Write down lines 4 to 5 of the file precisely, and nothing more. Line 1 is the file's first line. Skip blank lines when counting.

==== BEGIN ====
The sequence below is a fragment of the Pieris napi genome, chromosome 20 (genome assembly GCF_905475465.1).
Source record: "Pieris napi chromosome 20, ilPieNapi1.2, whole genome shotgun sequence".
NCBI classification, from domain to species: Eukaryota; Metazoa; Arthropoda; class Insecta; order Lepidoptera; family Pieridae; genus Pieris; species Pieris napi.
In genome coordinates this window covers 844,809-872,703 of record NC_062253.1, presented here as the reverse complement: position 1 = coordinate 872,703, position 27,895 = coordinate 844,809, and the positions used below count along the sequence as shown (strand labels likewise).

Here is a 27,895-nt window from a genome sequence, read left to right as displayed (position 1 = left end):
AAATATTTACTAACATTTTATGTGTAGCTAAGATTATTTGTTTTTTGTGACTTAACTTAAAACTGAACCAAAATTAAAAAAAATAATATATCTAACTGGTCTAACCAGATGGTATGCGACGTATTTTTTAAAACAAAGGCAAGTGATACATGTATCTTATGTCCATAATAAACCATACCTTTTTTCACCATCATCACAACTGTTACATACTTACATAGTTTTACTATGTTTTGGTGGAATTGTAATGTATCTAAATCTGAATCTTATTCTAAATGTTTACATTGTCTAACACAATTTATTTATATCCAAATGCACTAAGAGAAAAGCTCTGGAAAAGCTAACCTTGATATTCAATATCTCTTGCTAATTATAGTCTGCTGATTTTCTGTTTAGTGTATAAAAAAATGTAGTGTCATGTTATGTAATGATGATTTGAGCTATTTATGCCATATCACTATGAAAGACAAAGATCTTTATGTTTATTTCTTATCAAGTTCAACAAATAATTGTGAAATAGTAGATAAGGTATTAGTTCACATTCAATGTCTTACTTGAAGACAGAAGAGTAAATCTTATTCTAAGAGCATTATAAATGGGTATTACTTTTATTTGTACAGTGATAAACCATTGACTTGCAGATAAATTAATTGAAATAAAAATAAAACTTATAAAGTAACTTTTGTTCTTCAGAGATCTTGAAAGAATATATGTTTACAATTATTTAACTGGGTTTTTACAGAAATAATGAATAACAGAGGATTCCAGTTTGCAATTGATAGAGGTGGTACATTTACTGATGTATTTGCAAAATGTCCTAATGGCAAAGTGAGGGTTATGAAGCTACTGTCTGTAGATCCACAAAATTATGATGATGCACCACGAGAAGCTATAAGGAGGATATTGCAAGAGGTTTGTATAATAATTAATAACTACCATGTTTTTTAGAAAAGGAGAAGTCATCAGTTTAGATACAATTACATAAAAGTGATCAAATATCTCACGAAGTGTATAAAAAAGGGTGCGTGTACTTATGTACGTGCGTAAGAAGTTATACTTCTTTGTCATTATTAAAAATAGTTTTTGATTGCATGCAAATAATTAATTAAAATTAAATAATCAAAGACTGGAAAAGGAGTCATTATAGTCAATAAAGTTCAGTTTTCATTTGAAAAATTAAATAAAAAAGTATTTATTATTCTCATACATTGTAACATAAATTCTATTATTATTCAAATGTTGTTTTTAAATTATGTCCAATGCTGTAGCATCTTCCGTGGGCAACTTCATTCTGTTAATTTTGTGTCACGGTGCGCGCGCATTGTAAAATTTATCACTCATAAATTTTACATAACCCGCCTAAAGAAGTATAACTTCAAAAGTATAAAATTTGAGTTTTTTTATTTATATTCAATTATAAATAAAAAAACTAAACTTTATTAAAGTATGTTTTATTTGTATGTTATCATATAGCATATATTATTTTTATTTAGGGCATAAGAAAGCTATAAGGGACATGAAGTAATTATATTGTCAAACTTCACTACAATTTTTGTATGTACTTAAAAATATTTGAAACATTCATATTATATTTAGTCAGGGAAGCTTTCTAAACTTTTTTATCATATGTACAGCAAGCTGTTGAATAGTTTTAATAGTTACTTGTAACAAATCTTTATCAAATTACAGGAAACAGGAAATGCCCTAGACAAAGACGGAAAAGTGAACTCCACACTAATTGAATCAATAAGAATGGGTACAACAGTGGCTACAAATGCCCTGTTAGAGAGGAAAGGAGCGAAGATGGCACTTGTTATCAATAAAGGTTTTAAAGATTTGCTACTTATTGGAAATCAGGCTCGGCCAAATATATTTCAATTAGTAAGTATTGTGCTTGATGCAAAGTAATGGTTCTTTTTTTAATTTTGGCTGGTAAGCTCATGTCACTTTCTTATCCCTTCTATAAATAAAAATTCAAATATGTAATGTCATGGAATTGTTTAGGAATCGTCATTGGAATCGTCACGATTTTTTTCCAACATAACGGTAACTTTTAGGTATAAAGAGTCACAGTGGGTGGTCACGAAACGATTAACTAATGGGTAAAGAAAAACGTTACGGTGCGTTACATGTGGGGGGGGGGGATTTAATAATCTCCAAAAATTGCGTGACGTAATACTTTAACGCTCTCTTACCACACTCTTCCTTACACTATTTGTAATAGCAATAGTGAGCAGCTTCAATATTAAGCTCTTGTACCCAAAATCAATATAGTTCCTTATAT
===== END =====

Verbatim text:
In genome coordinates this window covers 844,809-872,703 of record NC_062253.1, presented here as the reverse complement: position 1 = coordinate 872,703, position 27,895 = coordinate 844,809, and the positions used below count along the sequence as shown (strand labels likewise).

Here is a 27,895-nt window from a genome sequence, read left to right as displayed (position 1 = left end):